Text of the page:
Author: Dion Fortune
Fortune completed seven novels during her lifetime. Four were occult and fantasy themed: The Demon Lover, The Winged Bull, The Goat-Foot God, and The Sea Priestess. The literary scholar Susan Johnson Graf categorises these alongside the work of H. Rider Haggard, Algernon Blackwood, Charles Williams, and Arthur Machen. The other three were romantic thrillers published under the pseudonym of “V. M. Steele” The Scarred Wrists, Hunters of Humans, and Beloved of Ishmael. Writing thrillers was one of few activities Fortune took part in unconnected to her magical work, and was something she did not publicise. Knight believed these three novels testified to the idea that “she must really have loved writing for writing’s sake”. An eighth novel, Moon Magic, was left unfinished but completed by her protégé and published posthumously.
Fortune saw her occult novels as an important part of her Fraternity work, initiating readers into the realms of occultism by speaking to their subconscious, even when their conscious mind rejects occult teachings. She thus perceived them as a means of disseminating her teachings to a wider audience. Each was related to one of the Sephirah on the Qabalic Tree of Life: The Winged Bull was associated with Tiphareth, The Goat-Foot God with Malkuth, and The Sea Priestess with Yesod.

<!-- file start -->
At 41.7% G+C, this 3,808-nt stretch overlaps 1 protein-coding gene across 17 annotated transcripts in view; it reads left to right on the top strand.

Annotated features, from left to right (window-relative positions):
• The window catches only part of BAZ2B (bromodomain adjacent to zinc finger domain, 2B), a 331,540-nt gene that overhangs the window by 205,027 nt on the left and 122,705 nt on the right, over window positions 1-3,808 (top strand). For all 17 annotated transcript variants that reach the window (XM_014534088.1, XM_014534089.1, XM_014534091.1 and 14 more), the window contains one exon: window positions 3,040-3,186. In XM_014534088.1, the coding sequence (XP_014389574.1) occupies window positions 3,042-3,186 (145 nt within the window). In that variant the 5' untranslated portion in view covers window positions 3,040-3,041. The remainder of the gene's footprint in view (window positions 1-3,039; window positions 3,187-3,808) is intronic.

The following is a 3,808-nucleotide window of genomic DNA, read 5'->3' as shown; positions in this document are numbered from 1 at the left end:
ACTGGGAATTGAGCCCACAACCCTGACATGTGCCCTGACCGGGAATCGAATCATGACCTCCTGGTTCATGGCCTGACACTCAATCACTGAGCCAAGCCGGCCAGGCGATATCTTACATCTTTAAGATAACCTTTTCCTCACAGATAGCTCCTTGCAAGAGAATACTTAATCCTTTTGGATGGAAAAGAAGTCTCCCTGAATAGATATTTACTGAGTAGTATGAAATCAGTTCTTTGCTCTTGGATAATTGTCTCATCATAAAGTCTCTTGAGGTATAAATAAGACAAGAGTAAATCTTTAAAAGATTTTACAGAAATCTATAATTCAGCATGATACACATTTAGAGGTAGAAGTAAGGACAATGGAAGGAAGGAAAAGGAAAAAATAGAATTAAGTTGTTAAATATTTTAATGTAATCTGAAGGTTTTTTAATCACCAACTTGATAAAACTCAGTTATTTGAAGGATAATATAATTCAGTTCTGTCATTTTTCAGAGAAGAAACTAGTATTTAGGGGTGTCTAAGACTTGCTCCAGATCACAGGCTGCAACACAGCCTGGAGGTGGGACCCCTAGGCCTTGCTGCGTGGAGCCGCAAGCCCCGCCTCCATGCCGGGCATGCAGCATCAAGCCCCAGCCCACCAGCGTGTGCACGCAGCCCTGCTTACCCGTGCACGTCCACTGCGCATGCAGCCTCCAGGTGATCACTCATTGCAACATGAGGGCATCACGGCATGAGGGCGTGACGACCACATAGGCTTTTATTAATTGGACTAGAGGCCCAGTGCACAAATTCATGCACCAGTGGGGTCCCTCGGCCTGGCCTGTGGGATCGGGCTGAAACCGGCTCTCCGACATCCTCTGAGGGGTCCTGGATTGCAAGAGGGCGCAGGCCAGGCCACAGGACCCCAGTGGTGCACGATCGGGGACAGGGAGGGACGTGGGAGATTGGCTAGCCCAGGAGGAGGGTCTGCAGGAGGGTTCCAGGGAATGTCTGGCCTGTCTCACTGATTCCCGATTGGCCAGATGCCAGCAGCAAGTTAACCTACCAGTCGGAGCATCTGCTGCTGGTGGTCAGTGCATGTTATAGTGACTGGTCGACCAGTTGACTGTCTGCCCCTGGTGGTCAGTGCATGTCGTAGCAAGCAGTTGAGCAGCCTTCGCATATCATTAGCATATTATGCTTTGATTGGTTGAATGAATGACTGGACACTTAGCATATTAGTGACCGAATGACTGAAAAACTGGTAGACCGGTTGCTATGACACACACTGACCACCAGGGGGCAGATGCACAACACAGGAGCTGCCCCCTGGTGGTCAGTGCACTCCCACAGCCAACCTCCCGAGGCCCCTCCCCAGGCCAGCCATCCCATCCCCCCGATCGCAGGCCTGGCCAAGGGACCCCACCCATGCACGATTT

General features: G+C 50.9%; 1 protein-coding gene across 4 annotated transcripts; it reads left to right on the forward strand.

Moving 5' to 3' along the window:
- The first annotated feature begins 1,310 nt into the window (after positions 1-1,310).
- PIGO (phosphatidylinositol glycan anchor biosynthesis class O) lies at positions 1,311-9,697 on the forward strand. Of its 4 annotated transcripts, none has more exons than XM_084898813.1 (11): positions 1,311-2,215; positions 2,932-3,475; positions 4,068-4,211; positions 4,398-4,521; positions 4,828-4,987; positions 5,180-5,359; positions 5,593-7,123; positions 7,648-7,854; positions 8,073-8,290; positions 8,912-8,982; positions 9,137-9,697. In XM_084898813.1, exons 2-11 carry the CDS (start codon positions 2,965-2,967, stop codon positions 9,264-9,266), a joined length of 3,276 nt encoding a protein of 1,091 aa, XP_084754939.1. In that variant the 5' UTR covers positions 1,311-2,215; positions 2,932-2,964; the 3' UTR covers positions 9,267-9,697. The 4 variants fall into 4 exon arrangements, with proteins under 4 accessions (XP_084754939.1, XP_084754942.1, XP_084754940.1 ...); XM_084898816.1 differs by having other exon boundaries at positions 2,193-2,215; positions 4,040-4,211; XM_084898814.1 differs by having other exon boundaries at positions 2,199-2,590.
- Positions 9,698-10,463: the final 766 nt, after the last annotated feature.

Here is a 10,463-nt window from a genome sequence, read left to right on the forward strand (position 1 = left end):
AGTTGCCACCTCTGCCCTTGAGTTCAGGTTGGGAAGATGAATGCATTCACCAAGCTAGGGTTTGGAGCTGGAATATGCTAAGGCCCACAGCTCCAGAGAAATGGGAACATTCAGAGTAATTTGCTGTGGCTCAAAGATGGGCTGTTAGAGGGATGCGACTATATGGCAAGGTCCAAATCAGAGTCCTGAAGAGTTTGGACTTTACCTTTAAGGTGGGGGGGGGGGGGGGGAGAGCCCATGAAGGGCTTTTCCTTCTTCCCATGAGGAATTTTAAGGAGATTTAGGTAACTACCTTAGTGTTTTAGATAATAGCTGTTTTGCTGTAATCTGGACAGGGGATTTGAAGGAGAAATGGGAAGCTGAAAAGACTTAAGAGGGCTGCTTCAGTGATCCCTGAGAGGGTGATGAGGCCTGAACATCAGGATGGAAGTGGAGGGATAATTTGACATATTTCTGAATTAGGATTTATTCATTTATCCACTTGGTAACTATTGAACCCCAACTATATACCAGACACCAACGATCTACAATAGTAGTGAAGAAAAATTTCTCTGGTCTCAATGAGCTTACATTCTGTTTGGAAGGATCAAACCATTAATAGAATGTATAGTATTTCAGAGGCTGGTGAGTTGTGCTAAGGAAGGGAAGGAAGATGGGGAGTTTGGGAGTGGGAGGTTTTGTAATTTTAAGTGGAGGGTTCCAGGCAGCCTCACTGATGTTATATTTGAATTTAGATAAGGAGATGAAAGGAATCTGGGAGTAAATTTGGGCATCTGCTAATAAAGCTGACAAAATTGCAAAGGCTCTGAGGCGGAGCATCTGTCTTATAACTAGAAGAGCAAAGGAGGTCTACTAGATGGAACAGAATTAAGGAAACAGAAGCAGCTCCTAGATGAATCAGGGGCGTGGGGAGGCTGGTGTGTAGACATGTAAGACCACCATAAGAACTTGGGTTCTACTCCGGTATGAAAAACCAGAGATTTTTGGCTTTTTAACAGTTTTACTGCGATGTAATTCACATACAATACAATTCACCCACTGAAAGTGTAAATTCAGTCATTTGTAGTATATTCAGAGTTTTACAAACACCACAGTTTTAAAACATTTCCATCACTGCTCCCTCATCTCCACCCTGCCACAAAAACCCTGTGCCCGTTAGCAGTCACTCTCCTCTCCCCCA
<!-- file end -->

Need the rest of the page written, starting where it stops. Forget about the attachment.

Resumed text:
Fortune’s first novel was The Demon Lover, which tells the story of Veronica Mainwaring, a young virgin woman who becomes the secretary to a malevolent magician, Justin Lucas, who seeks to exploit her latent mediumistic powers for his own purposes. Although she falls in love with him, she eventually escapes his entrapments through her devotion to Christianity. Her next work, The Winged Bull, focuses on Ursula Brangwyn, who had been harmed by her involvement in an unscrupulous occult group but meets with Ted Murchison, whom she subsequently marries. The characters in The Winged Bull are based upon real people in Fortune’s life; Murchison is based on her husband, for example, and she modeled Brangwyn after herself. The character of Hugo Astley has been interpreted as a “barely veiled fictional portrait” of Aleister Crowley. Richardson felt that The Winged Bull was “in many ways the worst of her books”. The scholar Andrew Radford suggested that the novel reflected a “zeal in promoting a socially responsible occultism rooted in orthodox gender roles” and demonstrated her growing concern that occultism was increasingly being associated with what she regarded as an immoral cosmopolitan elite synonymous with Crowley and his activities. (wikipedia.org)